A 'Labor Day' reminder... from 'The Ballad of Pretty Boy Floyd'-- 'some will rob you with a six-gun, and some with a fountain pen...'

[Published on Labor Day, 2014.]

I wasn't able to make the Labor Day activities in Chicago's historic Pullman district on Labor Day 2014. But throughout the day while doing other things (including the last family day at Portage Park pool of the summer), my mind kept wandering over the meaning of America's so-called "Labor Day."

We all know that "Labor Day" was part of the anti-union and anti-working class hysteria pushed by the U.S. ruling class during the decades of Red Scares that began in 1917 (with the jailing of anti-war socialists) and have continued to this day. The Robber Barons of the days of Andrew Carnegie and John D. Rockefeller are now all dead and in hell, if Dante and theologians are right, but their descendants live on into the 21st Century. Rahm Emanuel, Bill Gates, Bruce Rauner, Eli Broad, Ken Griffin, and the Waltons are just part of a long tradition these kinds of guys.

So what should we talk about at Substance on Labor Day besides the opening of school for Chicago children (including my two youngest sons)?

Our roots.

For years, Woody Guthrie carried his guitar with the inscription "This machine kills fascists." Not, "This machine argues with fascists..." or... whatever. The men and women who realized -- many earlier than others -- that Nazism and fascism were going to have to be defeated and eliminated, and not disagreed with, were often in trouble during the Red Scares of the 1940s and later. But part of that is because prior to 1941, as has been clearly established in the history our children are not taught, most of the rich people in the USA supported Hitler and fascism. (Check out The Brothers for just one recent book on how completely).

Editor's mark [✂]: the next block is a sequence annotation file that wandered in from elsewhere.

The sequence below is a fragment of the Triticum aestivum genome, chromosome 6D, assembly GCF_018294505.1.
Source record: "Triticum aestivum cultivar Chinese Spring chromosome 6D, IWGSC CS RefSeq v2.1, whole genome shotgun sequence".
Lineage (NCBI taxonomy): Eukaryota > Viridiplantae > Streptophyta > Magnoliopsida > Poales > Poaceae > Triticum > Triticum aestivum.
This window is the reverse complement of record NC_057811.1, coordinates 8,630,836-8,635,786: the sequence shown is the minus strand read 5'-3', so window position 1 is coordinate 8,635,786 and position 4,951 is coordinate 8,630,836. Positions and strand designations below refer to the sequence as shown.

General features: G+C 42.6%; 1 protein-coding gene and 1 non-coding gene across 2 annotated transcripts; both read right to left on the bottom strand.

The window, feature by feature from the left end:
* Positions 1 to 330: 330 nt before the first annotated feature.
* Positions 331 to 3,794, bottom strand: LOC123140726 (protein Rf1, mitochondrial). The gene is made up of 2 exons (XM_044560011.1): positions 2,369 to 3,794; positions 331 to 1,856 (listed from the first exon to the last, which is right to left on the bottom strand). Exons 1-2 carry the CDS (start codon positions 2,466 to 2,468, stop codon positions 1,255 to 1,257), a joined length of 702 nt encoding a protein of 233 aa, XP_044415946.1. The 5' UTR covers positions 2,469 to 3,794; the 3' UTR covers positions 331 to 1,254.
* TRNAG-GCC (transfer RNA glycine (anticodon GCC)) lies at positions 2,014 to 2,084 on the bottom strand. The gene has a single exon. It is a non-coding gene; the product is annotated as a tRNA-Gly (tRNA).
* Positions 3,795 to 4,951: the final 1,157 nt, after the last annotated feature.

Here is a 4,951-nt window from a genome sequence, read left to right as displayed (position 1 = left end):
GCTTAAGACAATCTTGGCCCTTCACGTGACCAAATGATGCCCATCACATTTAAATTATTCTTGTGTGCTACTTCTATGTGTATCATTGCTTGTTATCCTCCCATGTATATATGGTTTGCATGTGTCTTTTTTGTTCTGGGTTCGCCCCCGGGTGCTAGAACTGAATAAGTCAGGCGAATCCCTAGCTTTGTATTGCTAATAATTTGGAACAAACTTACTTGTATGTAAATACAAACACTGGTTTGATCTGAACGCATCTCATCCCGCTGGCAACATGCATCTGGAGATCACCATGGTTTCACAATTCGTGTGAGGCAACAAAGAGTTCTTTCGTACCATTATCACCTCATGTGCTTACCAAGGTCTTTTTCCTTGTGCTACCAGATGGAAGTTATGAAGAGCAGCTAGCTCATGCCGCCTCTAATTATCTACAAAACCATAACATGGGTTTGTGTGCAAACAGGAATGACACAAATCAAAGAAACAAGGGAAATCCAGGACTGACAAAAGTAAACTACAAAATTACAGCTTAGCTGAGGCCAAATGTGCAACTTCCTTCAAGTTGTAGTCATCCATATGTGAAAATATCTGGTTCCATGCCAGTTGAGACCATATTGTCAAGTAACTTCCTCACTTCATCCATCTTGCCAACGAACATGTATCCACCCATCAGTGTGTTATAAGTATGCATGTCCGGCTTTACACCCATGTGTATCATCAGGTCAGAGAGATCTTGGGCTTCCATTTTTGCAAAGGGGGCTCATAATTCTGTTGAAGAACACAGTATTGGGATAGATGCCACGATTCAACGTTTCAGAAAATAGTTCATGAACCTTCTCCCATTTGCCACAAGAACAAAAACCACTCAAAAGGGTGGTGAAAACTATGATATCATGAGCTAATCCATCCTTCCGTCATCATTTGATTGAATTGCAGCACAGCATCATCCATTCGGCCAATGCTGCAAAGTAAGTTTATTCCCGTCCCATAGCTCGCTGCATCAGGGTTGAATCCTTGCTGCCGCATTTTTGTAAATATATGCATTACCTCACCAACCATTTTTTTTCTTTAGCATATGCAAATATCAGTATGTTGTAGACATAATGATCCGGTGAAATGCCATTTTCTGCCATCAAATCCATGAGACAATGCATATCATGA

Anyway, Woody's song is as relevant in 2014 as it was in 1939. What finally kept coming back to mind was the voice of Woody Guthrie and many of his songs — most poignantly, "The Ballad of Pretty Boy Floyd." Woody, like Pete Seeger, Steve Earl, Bruce Springsteen and only a few others, never betrayed his roots and his commitment to the working class. And so it's always best to hear his art in his own voice.

And now that you've listened to the song as sung, here are the words as written:

The Ballad of Pretty Boy Floyd.

Words and Music by Woody Guthrie

If you'll gather 'round me, children,

A story I will tell

'Bout Pretty Boy Floyd, an outlaw,

Oklahoma knew him well.

It was in the town of Shawnee,

A Saturday afternoon,

His wife beside him in his wagon

As into town they rode.

There a deputy sheriff approached him

In a manner rather rude,

Vulgar words of anger,

An' his wife she overheard.

Pretty Boy grabbed a log chain,

And the deputy grabbed his gun;

In the fight that followed

He laid that deputy down.

Then he took to the trees and timber

Along the river shore,

Hiding on the river bottom

And he never come back no more.

Yes, he took to the trees and timber

To live a life of shame;

Every crime in Oklahoma

Was added to his name.

But a many a starvin' farmer

The same old story told

How the outlaw paid their mortgage

And saved their little homes.

Others tell you 'bout a stranger

That come to beg a meal,

Underneath his napkin

Left a thousand-dollar bill.

It was in Oklahoma City,

It was on a Christmas Day,

There was a whole car load of groceries

Come with a note to say:

"Well, you say that I'm an outlaw,

You say that I'm a thief.

Here's a Christmas dinner

For the families on relief."

Yes, as through this world I've wandered

I've seen lots of funny men;

Some will rob you with a six-gun,

And some with a fountain pen.

And as through your life you travel,

Yes, as through your life you roam,

You won't never see an outlaw

Drive a family from their home.


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